I’m not sure how it really started, that I call the monks of Christ the King Priory “My Favorite Monks”, but I’ve been calling them that for several years now. Once upon a time, I didn’t know ANY monks and now I have “favorite” monks. It was an advertisement in the Lincoln newspaper for a contemplative prayer retreat that brought me to St. Benedict Center (and the Monastery, across the street) in 2002. I am grateful to the monks who have shared their faith and wisdom through contemplative and guided retreats (dozens of them!), the Oblate program,in spiritual direction, confessions and by their lived example and friendship. St. Benedict Center has become my spiritual home; the monks and Oblates are family to me. I have learned so much from each of them about the pillars of Benedictine spirituality–work and prayer, silence, listening, hospitality, stability, conversion of life and obedience.
Last weekend we had a family reunion to celebrate one of my favorite monk’s Golden Jubilee, or 50 years of the monastic profession. There were several people that shared stories of how Fr. Volker has impacted their life. I tried to capture the essence of Fr. Volker, his kindness and hospitality, by sharing a few of my experiences, a small window into the life of this special monk, priest and friend:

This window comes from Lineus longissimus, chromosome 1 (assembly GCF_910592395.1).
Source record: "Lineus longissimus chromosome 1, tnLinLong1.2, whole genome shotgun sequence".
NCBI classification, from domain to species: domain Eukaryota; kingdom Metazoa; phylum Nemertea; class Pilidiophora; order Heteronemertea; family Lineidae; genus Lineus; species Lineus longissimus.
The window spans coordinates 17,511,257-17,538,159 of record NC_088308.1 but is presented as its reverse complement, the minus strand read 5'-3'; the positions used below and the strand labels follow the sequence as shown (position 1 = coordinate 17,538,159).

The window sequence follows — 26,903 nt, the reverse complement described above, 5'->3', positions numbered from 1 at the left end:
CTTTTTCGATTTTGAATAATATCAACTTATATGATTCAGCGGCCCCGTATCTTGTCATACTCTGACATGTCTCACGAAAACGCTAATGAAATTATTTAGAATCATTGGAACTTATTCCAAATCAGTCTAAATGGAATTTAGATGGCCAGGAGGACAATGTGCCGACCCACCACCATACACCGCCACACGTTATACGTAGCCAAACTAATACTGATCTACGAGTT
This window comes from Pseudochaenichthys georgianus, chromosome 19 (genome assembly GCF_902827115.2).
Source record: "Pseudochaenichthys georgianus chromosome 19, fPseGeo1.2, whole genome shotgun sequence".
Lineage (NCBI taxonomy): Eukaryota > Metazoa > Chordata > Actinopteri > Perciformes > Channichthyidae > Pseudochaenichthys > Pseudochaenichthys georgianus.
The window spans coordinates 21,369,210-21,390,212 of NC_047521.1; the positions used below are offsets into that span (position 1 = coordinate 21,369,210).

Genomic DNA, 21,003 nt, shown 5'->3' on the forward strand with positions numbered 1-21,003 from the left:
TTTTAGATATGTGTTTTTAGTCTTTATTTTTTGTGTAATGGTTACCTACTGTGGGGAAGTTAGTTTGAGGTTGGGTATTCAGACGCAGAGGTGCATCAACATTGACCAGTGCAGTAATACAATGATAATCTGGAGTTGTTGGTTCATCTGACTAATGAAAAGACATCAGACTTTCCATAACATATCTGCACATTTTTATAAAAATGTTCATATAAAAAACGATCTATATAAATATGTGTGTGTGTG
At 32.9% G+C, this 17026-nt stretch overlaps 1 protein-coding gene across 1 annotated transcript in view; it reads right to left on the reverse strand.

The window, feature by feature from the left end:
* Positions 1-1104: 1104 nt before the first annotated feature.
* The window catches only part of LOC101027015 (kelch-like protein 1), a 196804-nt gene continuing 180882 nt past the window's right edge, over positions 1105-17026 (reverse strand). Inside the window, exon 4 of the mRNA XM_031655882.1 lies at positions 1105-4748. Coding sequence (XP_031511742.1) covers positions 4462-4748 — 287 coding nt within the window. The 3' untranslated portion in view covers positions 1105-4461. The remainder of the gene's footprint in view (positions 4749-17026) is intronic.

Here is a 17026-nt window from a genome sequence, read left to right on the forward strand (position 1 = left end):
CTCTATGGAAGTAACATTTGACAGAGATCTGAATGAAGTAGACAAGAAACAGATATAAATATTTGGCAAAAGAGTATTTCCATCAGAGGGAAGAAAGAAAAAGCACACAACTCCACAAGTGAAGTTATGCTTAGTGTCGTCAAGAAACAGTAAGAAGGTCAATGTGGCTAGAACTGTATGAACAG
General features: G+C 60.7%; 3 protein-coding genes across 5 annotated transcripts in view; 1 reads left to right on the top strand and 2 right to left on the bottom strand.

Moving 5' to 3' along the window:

“Some of the things that stand out to me about Fr. Volker are his love of books and taking pictures, his passion for leading the Oblate group and especially, how he makes others feel special. He shares countless books he has on a particular topic on Oblate days or at retreats. He carries dozens of books over from the monastery for us to look at, whetting the appetite of any book lover, and sending them all running to Brother Andrew at the bookstore seeking all those new titles.
Perhaps there is nothing that he gets so excited about than showing others the thousands of photos that he’s taken of his trips or the turning of the leaves in autumn, or the blooming of flowers in the spring. But hardly is there a picture of him. He is the one always taking pictures of others—even quickly making prints for them to take home. But I think I topped him this summer—even HE said that I’ve taken more pictures of him than all of his life put together while on pilgrimage in Germany.
When preparing for an Oblate day, you can tell that Fr. Volker combs the depths of his books, articles, songs, Scripture and Google to bring to us a rich experience and a new way to look at an old topic. Even unreliable technology, video or audio players will not stop him from sharing. What his interests say about him is that he pays attention to detail, that he focuses on the beauty around him, that he wants to share his joy with others. He keeps nothing for himself, but shares with everyone. Fr. Volker is the embodiment of hospitality.